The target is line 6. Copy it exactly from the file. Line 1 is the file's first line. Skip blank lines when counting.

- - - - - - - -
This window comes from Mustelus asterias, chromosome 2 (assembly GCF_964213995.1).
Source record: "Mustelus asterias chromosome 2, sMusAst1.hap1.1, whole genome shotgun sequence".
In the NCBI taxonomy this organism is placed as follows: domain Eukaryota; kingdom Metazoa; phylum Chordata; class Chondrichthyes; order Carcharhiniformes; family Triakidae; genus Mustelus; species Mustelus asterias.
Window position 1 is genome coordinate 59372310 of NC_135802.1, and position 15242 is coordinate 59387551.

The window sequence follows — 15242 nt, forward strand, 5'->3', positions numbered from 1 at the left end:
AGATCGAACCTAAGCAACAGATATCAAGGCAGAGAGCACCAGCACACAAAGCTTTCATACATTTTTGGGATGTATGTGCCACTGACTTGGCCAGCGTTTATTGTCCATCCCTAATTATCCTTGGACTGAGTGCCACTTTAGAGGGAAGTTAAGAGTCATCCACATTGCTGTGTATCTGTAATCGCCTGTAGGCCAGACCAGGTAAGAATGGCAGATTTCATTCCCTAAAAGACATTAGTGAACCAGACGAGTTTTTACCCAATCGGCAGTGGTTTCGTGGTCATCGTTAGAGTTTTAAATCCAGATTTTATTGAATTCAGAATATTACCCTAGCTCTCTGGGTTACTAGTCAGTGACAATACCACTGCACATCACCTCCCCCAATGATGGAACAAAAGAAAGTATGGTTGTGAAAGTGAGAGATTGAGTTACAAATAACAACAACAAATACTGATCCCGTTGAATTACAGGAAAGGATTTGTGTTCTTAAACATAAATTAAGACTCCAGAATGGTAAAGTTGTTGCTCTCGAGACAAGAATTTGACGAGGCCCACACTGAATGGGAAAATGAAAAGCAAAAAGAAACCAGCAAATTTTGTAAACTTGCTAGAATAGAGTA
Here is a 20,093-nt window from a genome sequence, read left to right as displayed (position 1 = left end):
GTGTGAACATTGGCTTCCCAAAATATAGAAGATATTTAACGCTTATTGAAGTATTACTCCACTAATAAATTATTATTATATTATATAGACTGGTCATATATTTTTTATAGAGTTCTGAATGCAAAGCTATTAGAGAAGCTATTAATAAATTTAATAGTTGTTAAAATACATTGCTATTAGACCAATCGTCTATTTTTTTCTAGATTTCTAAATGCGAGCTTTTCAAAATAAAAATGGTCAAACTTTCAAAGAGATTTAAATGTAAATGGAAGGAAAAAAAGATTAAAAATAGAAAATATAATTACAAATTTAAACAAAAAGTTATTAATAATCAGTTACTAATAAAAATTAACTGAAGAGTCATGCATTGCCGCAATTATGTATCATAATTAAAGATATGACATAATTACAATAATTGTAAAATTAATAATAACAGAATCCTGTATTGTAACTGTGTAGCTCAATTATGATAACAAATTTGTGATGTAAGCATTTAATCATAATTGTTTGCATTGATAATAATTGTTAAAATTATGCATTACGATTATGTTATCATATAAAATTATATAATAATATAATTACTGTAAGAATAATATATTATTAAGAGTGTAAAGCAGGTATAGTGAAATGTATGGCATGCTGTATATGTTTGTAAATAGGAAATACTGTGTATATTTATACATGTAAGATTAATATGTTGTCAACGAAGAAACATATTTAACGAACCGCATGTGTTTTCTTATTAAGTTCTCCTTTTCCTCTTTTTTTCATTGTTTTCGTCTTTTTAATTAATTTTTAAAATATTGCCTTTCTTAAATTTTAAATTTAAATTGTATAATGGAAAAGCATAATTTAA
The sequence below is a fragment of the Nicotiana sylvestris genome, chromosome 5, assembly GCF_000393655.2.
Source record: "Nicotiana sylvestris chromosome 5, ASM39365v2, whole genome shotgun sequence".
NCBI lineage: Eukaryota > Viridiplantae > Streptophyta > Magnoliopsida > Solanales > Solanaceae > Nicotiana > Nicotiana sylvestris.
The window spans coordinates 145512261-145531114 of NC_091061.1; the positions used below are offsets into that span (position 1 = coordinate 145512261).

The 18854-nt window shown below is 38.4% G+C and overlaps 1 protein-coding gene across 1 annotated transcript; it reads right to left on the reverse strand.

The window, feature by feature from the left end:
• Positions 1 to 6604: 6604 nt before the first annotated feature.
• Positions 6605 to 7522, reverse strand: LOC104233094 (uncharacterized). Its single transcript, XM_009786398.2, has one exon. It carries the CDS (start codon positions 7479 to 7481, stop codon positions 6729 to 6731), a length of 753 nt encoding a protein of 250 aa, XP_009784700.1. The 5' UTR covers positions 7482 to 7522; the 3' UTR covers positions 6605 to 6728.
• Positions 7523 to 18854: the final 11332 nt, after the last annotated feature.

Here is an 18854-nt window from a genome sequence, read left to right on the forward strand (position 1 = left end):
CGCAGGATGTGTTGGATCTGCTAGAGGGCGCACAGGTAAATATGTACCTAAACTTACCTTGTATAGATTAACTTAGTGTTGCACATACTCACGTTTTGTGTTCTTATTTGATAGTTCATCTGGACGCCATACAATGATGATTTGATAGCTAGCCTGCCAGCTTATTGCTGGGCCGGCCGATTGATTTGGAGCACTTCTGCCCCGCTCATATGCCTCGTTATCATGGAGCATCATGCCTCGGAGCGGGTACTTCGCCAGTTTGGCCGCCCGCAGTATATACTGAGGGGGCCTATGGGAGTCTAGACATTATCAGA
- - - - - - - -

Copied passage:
AGATCGAACCTAAGCAACAGATATCAAGGCAGAGAGCACCAGCACACAAAGCTTTCATACATTTTTGGGATGTATGTGCCACTGACTTGGCCAGCGTTTATTGTCCATCCCTAATTATCCTTGGACTGAGTGCCACTTTAGAGGGAAGTTAAGAGTCATCCACATTGCTGTGTATCTGTAATCGCCTGTAGGCCAGACCAGGTAAGAATGGCAGATTTCATTCCCTAAAAGACATTAGTGAACCAGACGAGTTTTTACCCAATCGGCAGTGGTTTCGTGGTCATCGTTAGAGTTTTAAATCCAGATTTTATTGAATTCAGAATATTACCCTAGCTCTCTGGGTTACTAGTCAGTGACAATACCACTGCACATCACCTCCCCCAATGATGGAACAAAAGAAAGTATGGTTGTGAAAGTGAGAGATTGAGTTACAAATAACAACAACAAATACTGATCCCGTTGAATTACAGGAAAGGATTTGTGTTCTTAAACATAAATTAAGACTCCAGAATGGTAAAGTTGTTGCTCTCGAGACAAGAATTTGACGAGGCCCACACTGAATGGGAAAATGAAAAGCAAAAAGAAACCAGCAAATTTTGTAAACTTGCTAGAATAGAGTA